That got me thinking about how my son might remember me.

Will he forgive me my weaknesses as I forgive hers?

Will he remember the after school snacks, the special hamburger patties with the chia seeds hidden in them, the way I melted popsicles and poured them into molds and refroze them so I could sneak vitamins in?  Or will he remember my constant urging to use the appropriate utensil when eating instead of his hands or my complaining about cleaning food off of the floor when he throws it? Will he remember the way I gave in and sometimes let him sleep in my bed when H. was away because I just wanted to hold onto the few moments that it was still halfway appropriate? Because I just wanted to listen to him breathe and be with him without having to constantly do? Because it comforted me to see him be peaceful for a few hours? Or will he remember when I gave in because I was too tired to lead him back to his own bed for the fifth time in a night but would’ve much preferred the bed to myself? Will he remember how patient I was with him? Will he remember that I used up most of my patience on him and had to work really hard to have any with the rest of the world? Will he remember when I absolutely lost my shit because he stuck his popsicle in my coffee cup or when he poured the water from the vase of flowers on the floor so he could slap his foot in it? Will he remember my habit of blue streak cursing and my near constant stress? Will he remember how mad it made me when he soaked the bathroom walls and floor every night at bathtime because he loved splashing in the tub so much but that I let him do it anyway and mopped it all up, time after time, day after day, sometimes two or three times a day? Will he remember my tears? Will he remember my hugs and kisses? Will he remember how I advocated for him, how I cheered him on, and how I fought so hard through my own emotional quagmire to try to figure out Who. He. Is? And how to honor that? Or will he remember my annoying habits, my nagging, and my exhaustion?

Will he remember my love?

You don’t get a halo and wings when you give birth. You’re the same person after as you were before, no matter how it changes you. Some things seem to come naturally with the miracle of becoming a mother — the ability to discern a hungry cry from a sad or angry one, the instinct to protect — but we don’t seamlessly become beings who always know what to do or how to handle everything correctly. Every human being walking on the planet is a testament to the failure and success of a parent in some way. We can’t blame everything on them, good or bad, there is personal responsibility, growth and maturity, and sometimes an outright miraculous distancing from anything unhealthy, but we can trace a lot of our flying and falling back to childhood. I digress…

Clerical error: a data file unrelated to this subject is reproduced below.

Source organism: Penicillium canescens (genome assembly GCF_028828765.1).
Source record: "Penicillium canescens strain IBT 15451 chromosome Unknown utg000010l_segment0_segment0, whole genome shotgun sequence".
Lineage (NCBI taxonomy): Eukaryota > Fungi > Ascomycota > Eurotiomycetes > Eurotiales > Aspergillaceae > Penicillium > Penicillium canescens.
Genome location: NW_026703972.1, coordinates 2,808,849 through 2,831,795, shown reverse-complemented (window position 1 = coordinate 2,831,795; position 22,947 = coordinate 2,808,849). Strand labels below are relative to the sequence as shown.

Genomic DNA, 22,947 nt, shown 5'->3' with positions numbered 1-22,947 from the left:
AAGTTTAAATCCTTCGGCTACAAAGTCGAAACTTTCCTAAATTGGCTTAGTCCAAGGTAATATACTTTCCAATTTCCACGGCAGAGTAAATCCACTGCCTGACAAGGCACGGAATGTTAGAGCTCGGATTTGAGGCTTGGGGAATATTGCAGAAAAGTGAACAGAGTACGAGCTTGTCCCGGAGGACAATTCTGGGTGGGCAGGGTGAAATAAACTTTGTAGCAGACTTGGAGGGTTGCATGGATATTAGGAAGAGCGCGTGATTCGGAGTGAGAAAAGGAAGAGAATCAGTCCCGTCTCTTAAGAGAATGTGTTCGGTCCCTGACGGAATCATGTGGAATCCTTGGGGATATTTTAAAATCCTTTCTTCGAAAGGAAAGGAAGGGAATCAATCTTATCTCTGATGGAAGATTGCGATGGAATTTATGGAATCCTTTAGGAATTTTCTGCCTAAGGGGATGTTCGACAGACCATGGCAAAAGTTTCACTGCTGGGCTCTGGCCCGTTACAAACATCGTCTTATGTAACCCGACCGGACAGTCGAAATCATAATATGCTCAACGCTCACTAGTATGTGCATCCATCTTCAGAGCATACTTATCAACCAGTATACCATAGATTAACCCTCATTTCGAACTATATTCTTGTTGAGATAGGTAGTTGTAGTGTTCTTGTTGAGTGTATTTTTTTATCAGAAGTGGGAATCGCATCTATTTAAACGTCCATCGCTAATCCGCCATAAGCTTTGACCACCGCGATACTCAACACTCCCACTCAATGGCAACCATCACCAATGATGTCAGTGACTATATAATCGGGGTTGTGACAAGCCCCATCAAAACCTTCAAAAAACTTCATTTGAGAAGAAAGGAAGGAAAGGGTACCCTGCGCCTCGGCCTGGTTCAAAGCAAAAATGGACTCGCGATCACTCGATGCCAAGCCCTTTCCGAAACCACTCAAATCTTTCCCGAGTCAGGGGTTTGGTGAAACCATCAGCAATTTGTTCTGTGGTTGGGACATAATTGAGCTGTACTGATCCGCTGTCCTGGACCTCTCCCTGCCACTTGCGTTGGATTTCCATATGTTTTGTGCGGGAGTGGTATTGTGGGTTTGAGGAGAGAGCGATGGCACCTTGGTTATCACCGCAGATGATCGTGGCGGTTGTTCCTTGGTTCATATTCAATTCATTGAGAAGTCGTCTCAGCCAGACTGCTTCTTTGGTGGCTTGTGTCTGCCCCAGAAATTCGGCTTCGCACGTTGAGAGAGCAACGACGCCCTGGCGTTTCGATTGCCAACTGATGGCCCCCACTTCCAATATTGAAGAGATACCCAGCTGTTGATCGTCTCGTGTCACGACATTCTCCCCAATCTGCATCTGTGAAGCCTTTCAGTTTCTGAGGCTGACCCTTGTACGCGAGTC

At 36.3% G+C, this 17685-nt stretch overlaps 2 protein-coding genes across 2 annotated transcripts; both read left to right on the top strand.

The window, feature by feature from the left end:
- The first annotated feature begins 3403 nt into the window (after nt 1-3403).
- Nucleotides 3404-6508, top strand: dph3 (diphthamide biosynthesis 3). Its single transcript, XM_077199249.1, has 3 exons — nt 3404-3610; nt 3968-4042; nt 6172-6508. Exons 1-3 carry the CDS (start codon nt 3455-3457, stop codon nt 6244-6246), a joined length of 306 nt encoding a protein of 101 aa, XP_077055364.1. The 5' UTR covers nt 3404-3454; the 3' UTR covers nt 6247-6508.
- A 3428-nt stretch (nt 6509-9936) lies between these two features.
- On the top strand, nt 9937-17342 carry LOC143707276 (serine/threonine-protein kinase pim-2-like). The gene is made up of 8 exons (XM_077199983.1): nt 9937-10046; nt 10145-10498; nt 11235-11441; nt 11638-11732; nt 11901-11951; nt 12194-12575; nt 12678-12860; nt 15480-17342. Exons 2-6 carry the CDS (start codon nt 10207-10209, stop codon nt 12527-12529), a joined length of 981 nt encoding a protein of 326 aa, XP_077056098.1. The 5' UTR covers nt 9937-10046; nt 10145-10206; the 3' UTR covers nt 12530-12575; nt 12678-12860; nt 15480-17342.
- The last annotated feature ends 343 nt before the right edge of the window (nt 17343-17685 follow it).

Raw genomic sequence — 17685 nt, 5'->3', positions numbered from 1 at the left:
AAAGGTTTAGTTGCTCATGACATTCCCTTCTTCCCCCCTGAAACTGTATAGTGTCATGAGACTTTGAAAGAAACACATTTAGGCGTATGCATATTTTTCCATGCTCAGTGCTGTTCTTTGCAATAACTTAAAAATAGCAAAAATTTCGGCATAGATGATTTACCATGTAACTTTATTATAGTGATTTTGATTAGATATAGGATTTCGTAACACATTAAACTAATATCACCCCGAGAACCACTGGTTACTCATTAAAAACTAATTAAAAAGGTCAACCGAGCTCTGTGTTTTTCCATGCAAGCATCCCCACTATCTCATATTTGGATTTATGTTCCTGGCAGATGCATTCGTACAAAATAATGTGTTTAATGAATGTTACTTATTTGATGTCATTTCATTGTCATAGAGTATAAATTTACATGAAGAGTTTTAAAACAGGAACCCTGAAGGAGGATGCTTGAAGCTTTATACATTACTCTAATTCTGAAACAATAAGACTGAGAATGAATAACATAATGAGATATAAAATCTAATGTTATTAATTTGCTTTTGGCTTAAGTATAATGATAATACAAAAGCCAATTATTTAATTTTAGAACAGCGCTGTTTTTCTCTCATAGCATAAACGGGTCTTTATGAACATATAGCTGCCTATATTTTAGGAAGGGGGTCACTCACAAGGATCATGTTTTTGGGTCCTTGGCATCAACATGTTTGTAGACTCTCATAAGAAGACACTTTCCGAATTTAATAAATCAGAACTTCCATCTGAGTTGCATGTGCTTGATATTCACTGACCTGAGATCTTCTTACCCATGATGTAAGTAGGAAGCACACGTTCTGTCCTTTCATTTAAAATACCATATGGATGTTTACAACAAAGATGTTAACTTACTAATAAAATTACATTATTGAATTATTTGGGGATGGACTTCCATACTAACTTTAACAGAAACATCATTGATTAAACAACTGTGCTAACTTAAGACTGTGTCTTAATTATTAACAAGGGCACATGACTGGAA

The thing is, what I remember most about my mama was the way she loved me. She didn’t execute her intentions to bestow it on me perfectly, but that’s okay. I know that I fall short as a mama every day too, but I hope that I’m raising a child who will know that I tried, and who will forgive me for my imperfections, as I was taught to do. I think mothers show us, above all, how to be in the world. Wow, is it ever a hard job. It requires constant holding on and letting go, and whether or not we have wings, that is the dance of the angels.

Peace, love, and happy Wednesday.


PS – I’d like to make a recommendation this week: Listen to Mary Susan McConnell’s MAMA BEAR PODCAST. I’ll be a guest sometime soon and I’m super excited about that, but you should listen anyway. McConnell is a badass mama and smart as a whip.